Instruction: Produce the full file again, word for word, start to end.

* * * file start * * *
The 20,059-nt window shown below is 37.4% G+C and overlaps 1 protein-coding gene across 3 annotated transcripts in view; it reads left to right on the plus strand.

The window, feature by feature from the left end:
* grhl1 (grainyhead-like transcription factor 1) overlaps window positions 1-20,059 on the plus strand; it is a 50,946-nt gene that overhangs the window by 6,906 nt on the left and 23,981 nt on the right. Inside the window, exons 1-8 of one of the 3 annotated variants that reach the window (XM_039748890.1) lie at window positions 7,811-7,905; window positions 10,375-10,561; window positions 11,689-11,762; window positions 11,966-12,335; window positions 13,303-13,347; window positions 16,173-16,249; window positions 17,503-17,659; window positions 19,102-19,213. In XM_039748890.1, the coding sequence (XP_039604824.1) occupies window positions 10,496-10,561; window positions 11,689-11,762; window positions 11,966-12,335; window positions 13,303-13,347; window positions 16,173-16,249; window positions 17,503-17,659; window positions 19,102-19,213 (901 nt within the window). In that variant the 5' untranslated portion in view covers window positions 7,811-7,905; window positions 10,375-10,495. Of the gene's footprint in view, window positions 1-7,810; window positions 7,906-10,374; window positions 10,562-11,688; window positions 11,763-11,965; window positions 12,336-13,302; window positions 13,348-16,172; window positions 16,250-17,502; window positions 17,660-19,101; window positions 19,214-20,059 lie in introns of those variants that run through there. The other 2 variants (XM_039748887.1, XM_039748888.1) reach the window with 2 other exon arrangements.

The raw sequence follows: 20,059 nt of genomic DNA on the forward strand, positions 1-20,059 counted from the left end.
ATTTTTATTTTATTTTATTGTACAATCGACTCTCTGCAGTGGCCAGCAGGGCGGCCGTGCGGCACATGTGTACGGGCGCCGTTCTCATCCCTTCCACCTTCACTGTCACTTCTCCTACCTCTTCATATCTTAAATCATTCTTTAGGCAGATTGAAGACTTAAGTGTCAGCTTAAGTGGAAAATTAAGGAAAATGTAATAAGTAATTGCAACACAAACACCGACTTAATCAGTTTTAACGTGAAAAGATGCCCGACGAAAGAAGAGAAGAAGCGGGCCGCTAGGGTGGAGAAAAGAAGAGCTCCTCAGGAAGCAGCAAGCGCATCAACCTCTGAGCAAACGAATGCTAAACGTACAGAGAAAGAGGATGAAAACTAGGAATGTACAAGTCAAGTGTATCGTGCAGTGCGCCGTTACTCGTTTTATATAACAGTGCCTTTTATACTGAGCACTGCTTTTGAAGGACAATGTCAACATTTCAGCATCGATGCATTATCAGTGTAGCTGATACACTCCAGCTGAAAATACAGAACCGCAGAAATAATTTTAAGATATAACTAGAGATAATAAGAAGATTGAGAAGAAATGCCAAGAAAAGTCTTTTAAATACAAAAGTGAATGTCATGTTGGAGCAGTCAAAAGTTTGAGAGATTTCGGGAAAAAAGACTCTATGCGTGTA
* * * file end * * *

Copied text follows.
The 20,059-nt window shown below is 37.4% G+C and overlaps 1 protein-coding gene across 3 annotated transcripts in view; it reads left to right on the plus strand.

The window, feature by feature from the left end:
* grhl1 (grainyhead-like transcription factor 1) overlaps window positions 1-20,059 on the plus strand; it is a 50,946-nt gene that overhangs the window by 6,906 nt on the left and 23,981 nt on the right. Inside the window, exons 1-8 of one of the 3 annotated variants that reach the window (XM_039748890.1) lie at window positions 7,811-7,905; window positions 10,375-10,561; window positions 11,689-11,762; window positions 11,966-12,335; window positions 13,303-13,347; window positions 16,173-16,249; window positions 17,503-17,659; window positions 19,102-19,213. In XM_039748890.1, the coding sequence (XP_039604824.1) occupies window positions 10,496-10,561; window positions 11,689-11,762; window positions 11,966-12,335; window positions 13,303-13,347; window positions 16,173-16,249; window positions 17,503-17,659; window positions 19,102-19,213 (901 nt within the window). In that variant the 5' untranslated portion in view covers window positions 7,811-7,905; window positions 10,375-10,495. Of the gene's footprint in view, window positions 1-7,810; window positions 7,906-10,374; window positions 10,562-11,688; window positions 11,763-11,965; window positions 12,336-13,302; window positions 13,348-16,172; window positions 16,250-17,502; window positions 17,660-19,101; window positions 19,214-20,059 lie in introns of those variants that run through there. The other 2 variants (XM_039748887.1, XM_039748888.1) reach the window with 2 other exon arrangements.

The raw sequence follows: 20,059 nt of genomic DNA on the forward strand, positions 1-20,059 counted from the left end.
ATTTTTATTTTATTTTATTGTACAATCGACTCTCTGCAGTGGCCAGCAGGGCGGCCGTGCGGCACATGTGTACGGGCGCCGTTCTCATCCCTTCCACCTTCACTGTCACTTCTCCTACCTCTTCATATCTTAAATCATTCTTTAGGCAGATTGAAGACTTAAGTGTCAGCTTAAGTGGAAAATTAAGGAAAATGTAATAAGTAATTGCAACACAAACACCGACTTAATCAGTTTTAACGTGAAAAGATGCCCGACGAAAGAAGAGAAGAAGCGGGCCGCTAGGGTGGAGAAAAGAAGAGCTCCTCAGGAAGCAGCAAGCGCATCAACCTCTGAGCAAACGAATGCTAAACGTACAGAGAAAGAGGATGAAAACTAGGAATGTACAAGTCAAGTGTATCGTGCAGTGCGCCGTTACTCGTTTTATATAACAGTGCCTTTTATACTGAGCACTGCTTTTGAAGGACAATGTCAACATTTCAGCATCGATGCATTATCAGTGTAGCTGATACACTCCAGCTGAAAATACAGAACCGCAGAAATAATTTTAAGATATAACTAGAGATAATAAGAAGATTGAGAAGAAATGCCAAGAAAAGTCTTTTAAATACAAAAGTGAATGTCATGTTGGAGCAGTCAAAAGTTTGAGAGATTTCGGGAAAAAAGACTCTATGCGTGTA